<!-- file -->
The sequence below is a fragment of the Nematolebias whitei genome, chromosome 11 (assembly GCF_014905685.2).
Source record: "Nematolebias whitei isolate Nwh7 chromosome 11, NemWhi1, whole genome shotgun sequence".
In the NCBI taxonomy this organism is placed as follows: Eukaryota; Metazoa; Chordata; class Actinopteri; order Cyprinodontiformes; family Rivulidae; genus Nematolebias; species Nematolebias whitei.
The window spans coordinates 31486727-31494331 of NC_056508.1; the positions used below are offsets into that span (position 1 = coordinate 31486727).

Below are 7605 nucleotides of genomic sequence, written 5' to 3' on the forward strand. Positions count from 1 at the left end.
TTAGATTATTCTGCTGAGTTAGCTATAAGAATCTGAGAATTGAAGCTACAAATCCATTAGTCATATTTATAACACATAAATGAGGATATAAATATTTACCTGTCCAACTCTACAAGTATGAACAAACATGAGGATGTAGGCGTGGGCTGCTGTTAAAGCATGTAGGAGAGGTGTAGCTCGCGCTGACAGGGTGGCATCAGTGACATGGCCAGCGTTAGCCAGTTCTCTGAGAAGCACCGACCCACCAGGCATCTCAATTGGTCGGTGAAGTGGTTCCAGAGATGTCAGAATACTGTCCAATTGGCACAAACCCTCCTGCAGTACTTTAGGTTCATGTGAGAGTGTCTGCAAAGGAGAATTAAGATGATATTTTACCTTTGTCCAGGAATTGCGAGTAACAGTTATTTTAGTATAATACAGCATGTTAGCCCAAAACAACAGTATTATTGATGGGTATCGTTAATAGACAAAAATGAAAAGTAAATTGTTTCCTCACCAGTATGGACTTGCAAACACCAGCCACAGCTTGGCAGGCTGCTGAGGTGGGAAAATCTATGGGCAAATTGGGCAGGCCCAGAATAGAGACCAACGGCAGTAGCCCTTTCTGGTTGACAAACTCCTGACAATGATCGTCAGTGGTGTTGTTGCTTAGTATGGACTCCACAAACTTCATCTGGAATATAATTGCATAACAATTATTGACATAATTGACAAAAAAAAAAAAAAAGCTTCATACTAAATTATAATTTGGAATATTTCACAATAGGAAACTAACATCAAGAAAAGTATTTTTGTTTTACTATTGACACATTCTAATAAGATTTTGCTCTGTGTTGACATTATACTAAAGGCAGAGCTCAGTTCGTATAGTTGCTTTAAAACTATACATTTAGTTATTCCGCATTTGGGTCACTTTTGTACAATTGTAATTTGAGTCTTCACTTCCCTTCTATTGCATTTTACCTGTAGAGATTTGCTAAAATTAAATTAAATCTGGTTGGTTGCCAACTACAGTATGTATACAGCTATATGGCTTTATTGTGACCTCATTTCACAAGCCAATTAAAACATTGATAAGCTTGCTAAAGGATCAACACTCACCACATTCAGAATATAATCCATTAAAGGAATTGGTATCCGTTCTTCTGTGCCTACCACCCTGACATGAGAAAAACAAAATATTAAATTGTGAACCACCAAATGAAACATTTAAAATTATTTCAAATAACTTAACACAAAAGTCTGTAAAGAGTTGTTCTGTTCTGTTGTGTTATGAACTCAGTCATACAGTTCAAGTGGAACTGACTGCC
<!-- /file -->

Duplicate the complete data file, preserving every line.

The sequence below is a fragment of the Nematolebias whitei genome, chromosome 11 (assembly GCF_014905685.2).
Source record: "Nematolebias whitei isolate Nwh7 chromosome 11, NemWhi1, whole genome shotgun sequence".
In the NCBI taxonomy this organism is placed as follows: Eukaryota; Metazoa; Chordata; class Actinopteri; order Cyprinodontiformes; family Rivulidae; genus Nematolebias; species Nematolebias whitei.
The window spans coordinates 31486727-31494331 of NC_056508.1; the positions used below are offsets into that span (position 1 = coordinate 31486727).

Below are 7605 nucleotides of genomic sequence, written 5' to 3' on the forward strand. Positions count from 1 at the left end.
TTAGATTATTCTGCTGAGTTAGCTATAAGAATCTGAGAATTGAAGCTACAAATCCATTAGTCATATTTATAACACATAAATGAGGATATAAATATTTACCTGTCCAACTCTACAAGTATGAACAAACATGAGGATGTAGGCGTGGGCTGCTGTTAAAGCATGTAGGAGAGGTGTAGCTCGCGCTGACAGGGTGGCATCAGTGACATGGCCAGCGTTAGCCAGTTCTCTGAGAAGCACCGACCCACCAGGCATCTCAATTGGTCGGTGAAGTGGTTCCAGAGATGTCAGAATACTGTCCAATTGGCACAAACCCTCCTGCAGTACTTTAGGTTCATGTGAGAGTGTCTGCAAAGGAGAATTAAGATGATATTTTACCTTTGTCCAGGAATTGCGAGTAACAGTTATTTTAGTATAATACAGCATGTTAGCCCAAAACAACAGTATTATTGATGGGTATCGTTAATAGACAAAAATGAAAAGTAAATTGTTTCCTCACCAGTATGGACTTGCAAACACCAGCCACAGCTTGGCAGGCTGCTGAGGTGGGAAAATCTATGGGCAAATTGGGCAGGCCCAGAATAGAGACCAACGGCAGTAGCCCTTTCTGGTTGACAAACTCCTGACAATGATCGTCAGTGGTGTTGTTGCTTAGTATGGACTCCACAAACTTCATCTGGAATATAATTGCATAACAATTATTGACATAATTGACAAAAAAAAAAAAAAAGCTTCATACTAAATTATAATTTGGAATATTTCACAATAGGAAACTAACATCAAGAAAAGTATTTTTGTTTTACTATTGACACATTCTAATAAGATTTTGCTCTGTGTTGACATTATACTAAAGGCAGAGCTCAGTTCGTATAGTTGCTTTAAAACTATACATTTAGTTATTCCGCATTTGGGTCACTTTTGTACAATTGTAATTTGAGTCTTCACTTCCCTTCTATTGCATTTTACCTGTAGAGATTTGCTAAAATTAAATTAAATCTGGTTGGTTGCCAACTACAGTATGTATACAGCTATATGGCTTTATTGTGACCTCATTTCACAAGCCAATTAAAACATTGATAAGCTTGCTAAAGGATCAACACTCACCACATTCAGAATATAATCCATTAAAGGAATTGGTATCCGTTCTTCTGTGCCTACCACCCTGACATGAGAAAAACAAAATATTAAATTGTGAACCACCAAATGAAACATTTAAAATTATTTCAAATAACTTAACACAAAAGTCTGTAAAGAGTTGTTCTGTTCTGTTGTGTTATGAACTCAGTCATACAGTTCAAGTGGAACTGACTGCC